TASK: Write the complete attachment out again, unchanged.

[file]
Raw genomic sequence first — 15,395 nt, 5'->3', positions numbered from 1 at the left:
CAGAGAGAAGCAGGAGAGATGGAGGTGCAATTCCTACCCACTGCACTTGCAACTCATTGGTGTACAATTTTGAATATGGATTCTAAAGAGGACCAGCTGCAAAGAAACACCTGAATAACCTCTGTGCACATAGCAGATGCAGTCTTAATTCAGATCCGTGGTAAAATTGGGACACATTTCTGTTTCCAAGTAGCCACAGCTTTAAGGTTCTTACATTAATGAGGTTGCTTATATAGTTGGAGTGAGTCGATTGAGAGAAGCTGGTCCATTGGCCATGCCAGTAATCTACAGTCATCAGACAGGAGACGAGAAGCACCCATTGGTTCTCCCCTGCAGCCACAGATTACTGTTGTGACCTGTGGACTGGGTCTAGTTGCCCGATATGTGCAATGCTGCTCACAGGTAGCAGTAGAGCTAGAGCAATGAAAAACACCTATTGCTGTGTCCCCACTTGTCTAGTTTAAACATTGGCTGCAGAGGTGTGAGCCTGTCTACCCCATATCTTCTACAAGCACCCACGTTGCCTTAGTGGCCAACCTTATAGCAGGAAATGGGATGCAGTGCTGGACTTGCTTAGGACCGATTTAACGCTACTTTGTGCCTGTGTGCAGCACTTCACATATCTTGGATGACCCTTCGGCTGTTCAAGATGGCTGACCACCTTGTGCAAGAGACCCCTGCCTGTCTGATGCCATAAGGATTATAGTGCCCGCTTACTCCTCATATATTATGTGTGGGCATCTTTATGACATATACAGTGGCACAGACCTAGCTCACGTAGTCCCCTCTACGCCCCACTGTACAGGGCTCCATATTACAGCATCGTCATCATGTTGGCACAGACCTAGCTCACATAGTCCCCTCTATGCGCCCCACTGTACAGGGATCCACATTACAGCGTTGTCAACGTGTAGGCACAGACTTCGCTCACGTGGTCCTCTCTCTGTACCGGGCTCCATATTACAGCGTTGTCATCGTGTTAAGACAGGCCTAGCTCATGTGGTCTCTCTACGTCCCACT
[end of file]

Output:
Raw genomic sequence first — 15,395 nt, 5'->3', positions numbered from 1 at the left:
CAGAGAGAAGCAGGAGAGATGGAGGTGCAATTCCTACCCACTGCACTTGCAACTCATTGGTGTACAATTTTGAATATGGATTCTAAAGAGGACCAGCTGCAAAGAAACACCTGAATAACCTCTGTGCACATAGCAGATGCAGTCTTAATTCAGATCCGTGGTAAAATTGGGACACATTTCTGTTTCCAAGTAGCCACAGCTTTAAGGTTCTTACATTAATGAGGTTGCTTATATAGTTGGAGTGAGTCGATTGAGAGAAGCTGGTCCATTGGCCATGCCAGTAATCTACAGTCATCAGACAGGAGACGAGAAGCACCCATTGGTTCTCCCCTGCAGCCACAGATTACTGTTGTGACCTGTGGACTGGGTCTAGTTGCCCGATATGTGCAATGCTGCTCACAGGTAGCAGTAGAGCTAGAGCAATGAAAAACACCTATTGCTGTGTCCCCACTTGTCTAGTTTAAACATTGGCTGCAGAGGTGTGAGCCTGTCTACCCCATATCTTCTACAAGCACCCACGTTGCCTTAGTGGCCAACCTTATAGCAGGAAATGGGATGCAGTGCTGGACTTGCTTAGGACCGATTTAACGCTACTTTGTGCCTGTGTGCAGCACTTCACATATCTTGGATGACCCTTCGGCTGTTCAAGATGGCTGACCACCTTGTGCAAGAGACCCCTGCCTGTCTGATGCCATAAGGATTATAGTGCCCGCTTACTCCTCATATATTATGTGTGGGCATCTTTATGACATATACAGTGGCACAGACCTAGCTCACGTAGTCCCCTCTACGCCCCACTGTACAGGGCTCCATATTACAGCATCGTCATCATGTTGGCACAGACCTAGCTCACATAGTCCCCTCTATGCGCCCCACTGTACAGGGATCCACATTACAGCGTTGTCAACGTGTAGGCACAGACTTCGCTCACGTGGTCCTCTCTCTGTACCGGGCTCCATATTACAGCGTTGTCATCGTGTTAAGACAGGCCTAGCTCATGTGGTCTCTCTACGTCCCACT